Update On Trust Law In Macau

Trust law is an important part of the legal system in Macau. This area of law covers a wide range of topics, from estate planning to asset protection. If you are considering doing business in Macau, it is important to understand the trust law landscape and how it may impact your transactions.

In this Q&A, we spoke with CFB lawyers in Macau to find out more.

Conventus Law: What are the listed Macau entities allowed to provide trust services?

CFB – The new draft trust law as approved in general by the Macau SAR´s General Assembly (hereinafter, “Trust Law”) determines that only a certain number of entities may provide services as trustees, namely the following:

  • credit institutions (as per Decree Law No. 32/93/M of 5 July);
  • finance companies (as per Decree Law No. 15/83/M of 26 February);
  • wealth management companies (as per Decree Law No. 25/99/M of 28 June);
  • investment funds management companies (as per Decree Law No. 83/99/M of 22 November);
  • insurance companies (as per Decree Law No. 27/97/M of 30 June);
  • retirement funds management companies (as per Decree Law No. 6/99/M of 8 February); and/or
  • other entities authorized to conduct trust activities in conformity with special legislation.

Therefore, the Trust Law basically follows the pattern of regulatory systems in existence in foreign jurisdictions (especially in common law systems, wherein the concept and regulation of trusts has enjoyed a long and successful history), pursuant to which, trustees of commercial trusts are usually banks or other financial institutions.

Under the proposed Trust Law, what is the nature of trust activities and what should be covered for its setting up, termination and winding up?

Pursuant to the Trust Law, a trust consists of a legal relationship under which the trustor transfers the rights over certain specific assets to the trustee, so the latter manages these as its own (always having in consideration the best interests of the trust´s beneficiary). Notwithstanding, it should be noted that the assets forming the trust shall be deemed separate and independent from those assets of the trustee, trustor and beneficiary.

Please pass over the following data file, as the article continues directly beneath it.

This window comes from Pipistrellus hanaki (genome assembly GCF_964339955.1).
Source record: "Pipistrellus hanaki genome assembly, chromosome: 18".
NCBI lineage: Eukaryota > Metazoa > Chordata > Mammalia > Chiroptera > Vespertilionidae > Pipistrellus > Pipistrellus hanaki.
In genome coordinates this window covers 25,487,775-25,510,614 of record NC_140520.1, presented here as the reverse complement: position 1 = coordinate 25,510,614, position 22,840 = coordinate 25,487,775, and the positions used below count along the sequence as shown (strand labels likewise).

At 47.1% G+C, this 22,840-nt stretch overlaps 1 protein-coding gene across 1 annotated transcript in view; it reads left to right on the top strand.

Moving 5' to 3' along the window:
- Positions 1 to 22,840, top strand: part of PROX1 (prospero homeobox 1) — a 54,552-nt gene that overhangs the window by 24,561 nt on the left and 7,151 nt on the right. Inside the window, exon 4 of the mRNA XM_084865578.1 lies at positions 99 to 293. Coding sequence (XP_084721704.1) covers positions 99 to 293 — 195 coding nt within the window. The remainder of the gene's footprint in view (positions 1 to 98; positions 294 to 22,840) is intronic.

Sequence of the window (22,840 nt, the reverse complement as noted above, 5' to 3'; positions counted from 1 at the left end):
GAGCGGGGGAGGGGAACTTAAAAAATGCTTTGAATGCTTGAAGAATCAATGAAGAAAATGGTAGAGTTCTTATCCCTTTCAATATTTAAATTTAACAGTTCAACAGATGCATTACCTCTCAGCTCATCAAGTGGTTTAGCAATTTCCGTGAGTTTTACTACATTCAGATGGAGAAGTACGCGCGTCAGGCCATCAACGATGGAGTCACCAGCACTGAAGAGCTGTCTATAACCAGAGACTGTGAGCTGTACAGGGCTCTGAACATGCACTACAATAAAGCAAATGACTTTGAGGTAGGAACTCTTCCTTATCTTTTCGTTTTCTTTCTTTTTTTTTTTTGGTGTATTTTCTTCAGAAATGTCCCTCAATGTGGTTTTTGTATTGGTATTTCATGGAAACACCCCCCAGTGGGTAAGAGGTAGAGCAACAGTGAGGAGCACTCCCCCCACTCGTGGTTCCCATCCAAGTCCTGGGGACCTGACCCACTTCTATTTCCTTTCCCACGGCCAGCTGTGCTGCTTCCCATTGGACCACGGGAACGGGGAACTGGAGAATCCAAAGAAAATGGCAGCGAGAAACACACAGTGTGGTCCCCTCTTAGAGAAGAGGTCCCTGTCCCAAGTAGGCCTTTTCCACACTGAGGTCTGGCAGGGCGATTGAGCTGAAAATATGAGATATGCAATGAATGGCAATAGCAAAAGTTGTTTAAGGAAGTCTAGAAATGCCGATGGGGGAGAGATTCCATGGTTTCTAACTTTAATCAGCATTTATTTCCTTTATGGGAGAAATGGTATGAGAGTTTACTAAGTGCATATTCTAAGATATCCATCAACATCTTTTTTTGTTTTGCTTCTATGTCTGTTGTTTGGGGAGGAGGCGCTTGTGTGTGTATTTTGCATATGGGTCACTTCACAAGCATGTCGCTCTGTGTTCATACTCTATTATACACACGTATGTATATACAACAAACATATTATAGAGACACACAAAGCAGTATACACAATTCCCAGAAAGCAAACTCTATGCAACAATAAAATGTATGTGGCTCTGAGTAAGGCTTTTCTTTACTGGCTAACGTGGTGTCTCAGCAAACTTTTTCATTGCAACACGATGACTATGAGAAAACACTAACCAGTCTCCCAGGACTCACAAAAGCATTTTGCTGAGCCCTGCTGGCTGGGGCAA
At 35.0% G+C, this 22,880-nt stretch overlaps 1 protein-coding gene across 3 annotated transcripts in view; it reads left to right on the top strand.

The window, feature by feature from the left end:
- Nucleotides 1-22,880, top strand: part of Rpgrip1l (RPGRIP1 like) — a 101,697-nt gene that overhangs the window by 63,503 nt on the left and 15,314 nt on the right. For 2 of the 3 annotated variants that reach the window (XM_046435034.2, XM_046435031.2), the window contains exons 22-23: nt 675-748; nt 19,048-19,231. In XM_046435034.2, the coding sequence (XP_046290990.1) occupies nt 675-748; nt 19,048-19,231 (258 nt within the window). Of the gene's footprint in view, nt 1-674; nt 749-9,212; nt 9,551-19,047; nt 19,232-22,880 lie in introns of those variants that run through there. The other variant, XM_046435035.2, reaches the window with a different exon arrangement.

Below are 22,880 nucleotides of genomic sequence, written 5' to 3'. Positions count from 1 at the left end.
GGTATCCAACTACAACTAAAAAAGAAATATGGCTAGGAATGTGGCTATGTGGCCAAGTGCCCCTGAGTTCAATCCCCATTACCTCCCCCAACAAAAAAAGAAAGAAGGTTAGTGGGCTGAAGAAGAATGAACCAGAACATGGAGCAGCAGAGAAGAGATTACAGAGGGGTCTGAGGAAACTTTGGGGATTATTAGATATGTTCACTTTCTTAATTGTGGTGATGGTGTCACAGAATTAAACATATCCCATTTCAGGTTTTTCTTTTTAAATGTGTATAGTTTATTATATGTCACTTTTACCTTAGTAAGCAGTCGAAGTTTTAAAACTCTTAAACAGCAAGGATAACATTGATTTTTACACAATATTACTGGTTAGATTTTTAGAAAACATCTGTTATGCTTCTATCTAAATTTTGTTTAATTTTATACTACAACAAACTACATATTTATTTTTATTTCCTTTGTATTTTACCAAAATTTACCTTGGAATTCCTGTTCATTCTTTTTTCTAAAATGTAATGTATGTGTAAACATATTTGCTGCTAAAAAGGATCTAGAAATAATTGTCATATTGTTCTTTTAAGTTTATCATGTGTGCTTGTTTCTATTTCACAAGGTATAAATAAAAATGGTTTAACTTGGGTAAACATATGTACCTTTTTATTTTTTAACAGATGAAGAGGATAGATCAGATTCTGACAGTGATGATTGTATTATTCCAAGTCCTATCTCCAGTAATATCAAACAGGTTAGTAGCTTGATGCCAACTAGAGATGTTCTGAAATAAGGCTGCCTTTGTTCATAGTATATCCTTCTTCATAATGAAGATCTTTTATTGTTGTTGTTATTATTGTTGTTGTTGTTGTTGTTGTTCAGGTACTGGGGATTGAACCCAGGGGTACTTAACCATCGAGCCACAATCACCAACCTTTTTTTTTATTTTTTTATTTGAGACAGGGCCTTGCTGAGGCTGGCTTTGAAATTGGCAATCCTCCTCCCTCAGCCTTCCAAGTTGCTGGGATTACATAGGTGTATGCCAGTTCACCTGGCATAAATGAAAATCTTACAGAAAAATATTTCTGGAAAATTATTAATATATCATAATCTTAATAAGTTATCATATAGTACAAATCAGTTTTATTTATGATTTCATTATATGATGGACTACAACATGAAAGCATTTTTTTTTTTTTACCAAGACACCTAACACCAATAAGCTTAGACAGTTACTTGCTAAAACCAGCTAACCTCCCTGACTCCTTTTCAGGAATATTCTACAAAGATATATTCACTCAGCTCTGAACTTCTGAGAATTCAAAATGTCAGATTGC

The Trust Law appears to only allow and regulate (or, at the very least, it is mainly focused on) trusts which are established for commercial purposes, seemingly leaving aside specific provisions regarding the setting up of trusts for noncommercial purposes – such as civil and charitable trusts.

The trust incorporation act must necessarily address (and regulate) a minimum number of requirements, inter alia, (i) the scope of the trust, (ii) the identity of trustor(s) and trustee(s), (iii) the powers ascribed to the trustee(s) (i.e., any potential powers of disposal or acquisition of assets), and (iv) the identification of the beneficiary(ies) or the adequate procedure for its/their identification, as well as the content of the trust benefit.

As per the applicable provisions of the Trust Law, any person or entity capable of disposing of its assets shall be able to set up a trust. By the same token, any person or entity (including the trustee) may be appointed as a beneficiary of a trust – with one relevant restriction, given that, although trustees may be appointed as beneficiaries of a trust, they will not be permitted to be appointed as sole beneficiaries.

The Trust Law stipulates as well that trusts are theoretically set up for an indefinite period (or without term), unless otherwise provided for in the trust incorporation act. Inter alia, trusts are to be terminated (i) in accordance with the relevant provisions of the trust incorporation act, (ii) fulfilment of its purpose (or if the same becomes impossible to attain), (iii) revocation, expiry of its term, or (iv) due to the loss of the totality of the trust´s assets.

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